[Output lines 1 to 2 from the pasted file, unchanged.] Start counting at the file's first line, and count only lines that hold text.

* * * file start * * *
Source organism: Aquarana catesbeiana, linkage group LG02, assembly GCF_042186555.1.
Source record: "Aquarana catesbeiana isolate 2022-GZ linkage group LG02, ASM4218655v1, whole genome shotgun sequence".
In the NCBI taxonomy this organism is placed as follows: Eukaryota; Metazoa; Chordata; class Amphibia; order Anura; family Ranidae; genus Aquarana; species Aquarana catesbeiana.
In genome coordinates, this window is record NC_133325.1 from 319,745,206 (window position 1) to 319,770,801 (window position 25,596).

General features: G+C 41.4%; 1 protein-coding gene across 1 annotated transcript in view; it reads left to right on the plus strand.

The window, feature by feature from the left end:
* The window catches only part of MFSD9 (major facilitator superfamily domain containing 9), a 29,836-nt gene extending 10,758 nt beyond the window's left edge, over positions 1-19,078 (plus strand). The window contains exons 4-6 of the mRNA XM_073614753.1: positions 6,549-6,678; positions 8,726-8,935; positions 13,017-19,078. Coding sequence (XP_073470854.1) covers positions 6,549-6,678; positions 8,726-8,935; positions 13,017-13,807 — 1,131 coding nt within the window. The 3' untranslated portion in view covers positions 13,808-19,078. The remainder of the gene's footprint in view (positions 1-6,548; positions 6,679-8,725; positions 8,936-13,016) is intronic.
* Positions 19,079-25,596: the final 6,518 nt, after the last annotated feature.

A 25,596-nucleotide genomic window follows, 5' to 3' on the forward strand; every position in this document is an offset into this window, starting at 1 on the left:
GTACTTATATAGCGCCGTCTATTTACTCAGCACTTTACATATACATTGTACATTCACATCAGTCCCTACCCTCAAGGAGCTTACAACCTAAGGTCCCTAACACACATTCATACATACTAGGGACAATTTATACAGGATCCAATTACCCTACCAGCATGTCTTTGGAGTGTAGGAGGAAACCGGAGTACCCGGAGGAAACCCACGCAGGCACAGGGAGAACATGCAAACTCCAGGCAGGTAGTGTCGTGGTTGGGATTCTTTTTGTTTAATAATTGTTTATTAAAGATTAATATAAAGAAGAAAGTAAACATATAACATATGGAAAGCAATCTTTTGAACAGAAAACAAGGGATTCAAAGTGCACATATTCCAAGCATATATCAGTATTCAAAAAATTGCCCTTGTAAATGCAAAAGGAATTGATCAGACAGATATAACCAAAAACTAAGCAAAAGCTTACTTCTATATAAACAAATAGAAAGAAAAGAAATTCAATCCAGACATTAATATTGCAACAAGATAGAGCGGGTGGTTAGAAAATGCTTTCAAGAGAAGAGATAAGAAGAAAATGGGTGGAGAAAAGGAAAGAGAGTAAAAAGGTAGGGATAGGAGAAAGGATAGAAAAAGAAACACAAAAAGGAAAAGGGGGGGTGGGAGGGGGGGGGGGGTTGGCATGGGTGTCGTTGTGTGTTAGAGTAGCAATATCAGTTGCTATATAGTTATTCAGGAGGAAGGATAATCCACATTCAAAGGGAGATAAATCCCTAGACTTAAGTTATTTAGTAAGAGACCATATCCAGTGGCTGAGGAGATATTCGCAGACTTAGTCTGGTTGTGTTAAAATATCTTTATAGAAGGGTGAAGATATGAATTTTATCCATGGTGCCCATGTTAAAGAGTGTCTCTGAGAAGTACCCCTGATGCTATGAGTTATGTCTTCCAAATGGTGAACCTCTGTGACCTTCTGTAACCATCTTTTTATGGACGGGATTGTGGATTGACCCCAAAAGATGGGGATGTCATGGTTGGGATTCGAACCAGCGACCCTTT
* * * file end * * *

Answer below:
Source organism: Aquarana catesbeiana, linkage group LG02, assembly GCF_042186555.1.
Source record: "Aquarana catesbeiana isolate 2022-GZ linkage group LG02, ASM4218655v1, whole genome shotgun sequence".